BATON ROUGE, La. (Ivanhoe Newswire) -- We all know that cigarette smoking is hazardous to our health, causing lung cancer and a variety of other illnesses. But could we be inhaling something equally dangerous every day without even knowing it? New research is looking at health hazards found in air pollution.
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For college freshman Matt Watson, riding a bike to class every day is part of a healthy lifestyle, but he says it's hard to enjoy the fresh air if somebody's smoking a cigarette.
"You kind of unintentionally hold your breath when you walk by," Watson told Ivanhoe.
Would he ever smoke? Not a chance.
"All I know is it's not good for you," he said. "It can cause lung cancer, it reduces your life."
But what about air pollution? Louisiana State University (LSU) environmental chemist Barry Dellinger, Ph.D., says that persistent free radicals, or PFRs, in the air could damage our lungs the same way cigarette smoke does.
"We actually find that combustion processes in general form free radicals that are very similar to cigarette smoke," Dr. Dellinger said.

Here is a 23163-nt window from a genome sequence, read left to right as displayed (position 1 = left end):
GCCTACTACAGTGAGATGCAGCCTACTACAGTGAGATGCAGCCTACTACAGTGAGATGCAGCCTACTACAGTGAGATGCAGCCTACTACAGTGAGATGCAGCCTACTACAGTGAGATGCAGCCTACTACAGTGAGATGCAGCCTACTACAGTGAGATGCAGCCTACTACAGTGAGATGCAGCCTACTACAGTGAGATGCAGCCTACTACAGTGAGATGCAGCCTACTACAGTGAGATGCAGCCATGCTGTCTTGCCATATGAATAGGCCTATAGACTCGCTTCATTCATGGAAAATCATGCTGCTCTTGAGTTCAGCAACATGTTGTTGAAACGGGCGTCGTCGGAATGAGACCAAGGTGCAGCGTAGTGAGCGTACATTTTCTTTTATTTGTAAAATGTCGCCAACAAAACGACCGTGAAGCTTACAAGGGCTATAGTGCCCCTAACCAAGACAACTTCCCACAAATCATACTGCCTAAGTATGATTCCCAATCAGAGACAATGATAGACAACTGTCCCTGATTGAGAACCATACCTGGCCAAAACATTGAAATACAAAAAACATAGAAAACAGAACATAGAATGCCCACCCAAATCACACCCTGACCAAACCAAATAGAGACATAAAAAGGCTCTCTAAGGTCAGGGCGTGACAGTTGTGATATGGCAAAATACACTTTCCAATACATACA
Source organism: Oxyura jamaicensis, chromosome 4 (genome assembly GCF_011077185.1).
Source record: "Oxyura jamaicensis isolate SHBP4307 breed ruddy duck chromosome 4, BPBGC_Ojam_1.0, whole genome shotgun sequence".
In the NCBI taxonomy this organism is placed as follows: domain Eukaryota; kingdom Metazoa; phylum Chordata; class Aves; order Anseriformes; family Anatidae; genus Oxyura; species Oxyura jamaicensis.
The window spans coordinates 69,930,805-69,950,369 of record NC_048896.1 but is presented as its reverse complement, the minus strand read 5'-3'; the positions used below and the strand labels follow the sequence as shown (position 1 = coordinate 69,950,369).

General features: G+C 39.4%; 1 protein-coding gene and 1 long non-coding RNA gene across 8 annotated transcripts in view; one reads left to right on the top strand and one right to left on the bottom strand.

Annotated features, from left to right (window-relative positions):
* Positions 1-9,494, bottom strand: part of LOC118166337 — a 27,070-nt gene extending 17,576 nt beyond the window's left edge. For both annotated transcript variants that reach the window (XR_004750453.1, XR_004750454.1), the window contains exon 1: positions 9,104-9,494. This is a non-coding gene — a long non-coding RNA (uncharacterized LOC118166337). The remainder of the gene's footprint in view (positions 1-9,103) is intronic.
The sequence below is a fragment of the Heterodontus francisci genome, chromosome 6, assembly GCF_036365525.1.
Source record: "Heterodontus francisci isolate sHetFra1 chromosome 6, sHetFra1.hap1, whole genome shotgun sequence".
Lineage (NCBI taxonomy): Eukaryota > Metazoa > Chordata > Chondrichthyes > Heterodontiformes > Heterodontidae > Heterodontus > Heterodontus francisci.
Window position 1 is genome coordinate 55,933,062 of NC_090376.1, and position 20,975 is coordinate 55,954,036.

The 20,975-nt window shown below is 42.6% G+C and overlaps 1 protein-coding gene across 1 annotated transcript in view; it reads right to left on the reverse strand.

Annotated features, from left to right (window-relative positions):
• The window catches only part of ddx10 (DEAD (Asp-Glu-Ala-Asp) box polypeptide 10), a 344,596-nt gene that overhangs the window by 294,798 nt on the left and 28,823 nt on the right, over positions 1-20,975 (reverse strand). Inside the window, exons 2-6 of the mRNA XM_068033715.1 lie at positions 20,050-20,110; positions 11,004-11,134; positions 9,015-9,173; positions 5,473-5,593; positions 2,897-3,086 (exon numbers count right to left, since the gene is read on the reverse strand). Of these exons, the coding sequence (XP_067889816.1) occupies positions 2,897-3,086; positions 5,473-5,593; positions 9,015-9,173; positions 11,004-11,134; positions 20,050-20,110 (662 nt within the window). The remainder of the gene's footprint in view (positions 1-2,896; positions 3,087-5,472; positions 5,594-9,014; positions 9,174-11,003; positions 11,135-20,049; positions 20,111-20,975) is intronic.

Most of the free radicals from tailpipes and smokestacks last for only a second in the atmosphere, but these newly discovered PFRs contain metal which helps them stay in the air much longer. Dr. Dellinger found areas with the worst air pollution have the greatest potential health hazard, which could explain the 10 to 15 percent of lung cancer cases that can't be attributed to smoking.
"If we do just a very simple calculation, it looks like breathing air for a day in Mexico City would be about the same as smoking two packs of cigarettes a day," Dr. Dellinger explained.
Dr. Dellinger recently received a patent for a process that destroys the free radicals from cigarette smoke. He believes the same concept could be applied to smokestacks and tailpipes.
"We're exposed to the free radicals in cigarettes," he said. "We're exposed to them from air pollution. I think we actually have the knowledge and the ability to stop that."
It's research that will help us breathe a lot easier.
Further research at LSU may answer more specific questions about how free radicals from air pollution affect human health and how that compares to the health hazards from smoking cigarettes.
The American Geophysical Union and the American Meteorological Society contributed to the information contained in the TV portion of this report. This report has also been produced thanks to a generous grant from the Camille and Henry Dreyfus Foundation, Inc.